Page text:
Our hosts here in Finland arranged a city tour of Helsinki with Emil Anton. As he works on his doctorate in theology, he works for a tour company, among other things, and has put together the “Holy Helsinki” tour of religious sites. But Emil is also quite a Christian thinker himself. He is a noteworthy author, speaker, and blogger (see this, for which the translator in your browser can give you an extremely rough translation, and this in English).
Emil is a Catholic who loves Luther and Lutheranism. He says he is the kind of Christian Luther wanted: an evangelical Catholic, a member of the historic church who, thanks to Luther, understands the Gospel. Emil is interested in the whole breadth of Christianity. He reads evangelical authors, such as Ravi Zacharias, and is writing his dissertation on Pope Benedict. Emil–whose father is Iraqi (an Assyrian Catholic) and whose mother is Finnish and who is married to a Polish woman–is a fascinating model of contemporary Christianity.
Anyway, as he was telling us about the sights of Helsinki, we were also carrying on other conversations. I commented on how I was struck by the way contemporary Catholic writers were discussing vocation. Whereas the term “vocation” in a Catholic context used to only refer to the calling to religious orders, I have been seeing it used lately more as Luther used it. Vatican II documents and papal encyclicals now talk about the “vocation” of laypeople, the “vocation” of marriage, the “vocation” of workers. More than that, these documents also talk about the concept in ways that reflect the specific content of the Lutheran doctrine of vocation: God works through human vocations. The purpose of vocation is to love and serve our neighbors.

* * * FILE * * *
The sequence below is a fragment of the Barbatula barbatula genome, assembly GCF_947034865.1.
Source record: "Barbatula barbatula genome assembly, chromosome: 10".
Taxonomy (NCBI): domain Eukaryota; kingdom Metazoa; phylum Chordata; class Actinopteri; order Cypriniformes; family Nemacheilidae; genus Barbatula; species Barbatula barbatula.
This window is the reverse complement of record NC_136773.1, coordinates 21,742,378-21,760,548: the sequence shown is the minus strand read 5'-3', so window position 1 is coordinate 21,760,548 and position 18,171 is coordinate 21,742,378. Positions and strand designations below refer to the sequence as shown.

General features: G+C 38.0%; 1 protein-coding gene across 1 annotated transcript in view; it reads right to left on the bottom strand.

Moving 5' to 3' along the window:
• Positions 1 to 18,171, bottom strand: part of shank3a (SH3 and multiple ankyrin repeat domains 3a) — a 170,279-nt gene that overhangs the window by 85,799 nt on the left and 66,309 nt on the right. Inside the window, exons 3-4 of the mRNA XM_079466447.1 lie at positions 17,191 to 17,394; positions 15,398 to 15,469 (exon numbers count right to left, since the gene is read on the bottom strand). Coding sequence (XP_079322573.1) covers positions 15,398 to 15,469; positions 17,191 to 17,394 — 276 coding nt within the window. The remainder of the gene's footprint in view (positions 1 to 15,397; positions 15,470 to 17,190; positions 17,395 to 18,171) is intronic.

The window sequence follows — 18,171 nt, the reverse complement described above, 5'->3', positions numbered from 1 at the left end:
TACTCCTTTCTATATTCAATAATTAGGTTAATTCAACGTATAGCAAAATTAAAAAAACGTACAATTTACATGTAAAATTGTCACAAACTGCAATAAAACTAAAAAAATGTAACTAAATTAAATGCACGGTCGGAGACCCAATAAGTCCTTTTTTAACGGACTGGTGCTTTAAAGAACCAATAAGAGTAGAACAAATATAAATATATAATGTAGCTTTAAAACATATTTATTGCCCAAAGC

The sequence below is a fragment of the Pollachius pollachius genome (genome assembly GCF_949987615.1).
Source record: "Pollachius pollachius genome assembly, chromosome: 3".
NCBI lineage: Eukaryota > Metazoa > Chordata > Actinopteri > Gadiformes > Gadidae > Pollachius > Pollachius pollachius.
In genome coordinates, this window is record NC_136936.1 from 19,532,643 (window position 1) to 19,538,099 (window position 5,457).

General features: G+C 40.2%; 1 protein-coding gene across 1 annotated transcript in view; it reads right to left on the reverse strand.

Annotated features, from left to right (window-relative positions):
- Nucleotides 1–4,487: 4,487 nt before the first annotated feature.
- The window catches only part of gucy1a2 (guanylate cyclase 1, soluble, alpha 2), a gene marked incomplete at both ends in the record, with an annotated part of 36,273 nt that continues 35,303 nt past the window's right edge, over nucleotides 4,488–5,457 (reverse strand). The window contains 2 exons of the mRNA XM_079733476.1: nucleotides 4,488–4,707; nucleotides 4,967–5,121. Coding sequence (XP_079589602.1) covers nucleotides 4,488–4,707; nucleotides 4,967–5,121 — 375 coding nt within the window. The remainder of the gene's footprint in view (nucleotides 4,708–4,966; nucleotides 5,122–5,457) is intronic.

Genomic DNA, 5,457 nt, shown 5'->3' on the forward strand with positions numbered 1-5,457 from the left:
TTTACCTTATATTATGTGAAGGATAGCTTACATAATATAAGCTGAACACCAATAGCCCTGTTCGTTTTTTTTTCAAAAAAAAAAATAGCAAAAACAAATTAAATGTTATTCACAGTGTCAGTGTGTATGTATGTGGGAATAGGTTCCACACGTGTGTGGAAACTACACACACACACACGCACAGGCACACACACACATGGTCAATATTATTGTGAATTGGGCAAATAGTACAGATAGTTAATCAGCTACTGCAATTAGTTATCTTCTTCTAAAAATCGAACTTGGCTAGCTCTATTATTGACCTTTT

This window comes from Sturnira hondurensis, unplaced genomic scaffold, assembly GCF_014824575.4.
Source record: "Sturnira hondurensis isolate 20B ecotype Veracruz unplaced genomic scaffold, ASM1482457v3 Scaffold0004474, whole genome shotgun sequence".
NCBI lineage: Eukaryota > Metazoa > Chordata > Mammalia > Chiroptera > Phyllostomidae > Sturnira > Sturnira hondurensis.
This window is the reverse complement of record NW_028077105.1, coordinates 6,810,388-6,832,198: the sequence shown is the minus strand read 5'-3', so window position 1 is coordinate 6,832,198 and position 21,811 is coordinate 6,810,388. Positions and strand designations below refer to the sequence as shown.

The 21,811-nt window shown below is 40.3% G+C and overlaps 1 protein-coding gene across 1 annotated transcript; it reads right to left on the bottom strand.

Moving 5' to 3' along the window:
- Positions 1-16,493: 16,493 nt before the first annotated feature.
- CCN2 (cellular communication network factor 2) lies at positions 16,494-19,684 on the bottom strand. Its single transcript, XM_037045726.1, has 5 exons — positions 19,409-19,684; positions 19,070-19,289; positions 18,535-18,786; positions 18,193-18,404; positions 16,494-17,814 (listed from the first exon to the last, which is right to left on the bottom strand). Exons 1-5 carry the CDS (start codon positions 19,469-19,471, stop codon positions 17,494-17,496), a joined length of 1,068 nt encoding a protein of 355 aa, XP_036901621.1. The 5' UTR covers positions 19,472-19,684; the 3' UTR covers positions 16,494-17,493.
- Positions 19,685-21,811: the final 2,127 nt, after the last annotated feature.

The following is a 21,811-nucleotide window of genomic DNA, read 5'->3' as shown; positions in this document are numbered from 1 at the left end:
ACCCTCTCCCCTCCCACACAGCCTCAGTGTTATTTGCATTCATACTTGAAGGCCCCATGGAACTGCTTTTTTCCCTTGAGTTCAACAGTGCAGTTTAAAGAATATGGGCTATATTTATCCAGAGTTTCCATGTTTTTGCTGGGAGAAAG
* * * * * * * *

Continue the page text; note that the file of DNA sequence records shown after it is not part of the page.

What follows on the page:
Emil said, “Right! Which brings us to something I want to show you.” Huh?, I thought. What can he show me on a city tour in Finland that would bear on the new Catholic understanding of vocation? [Read more…]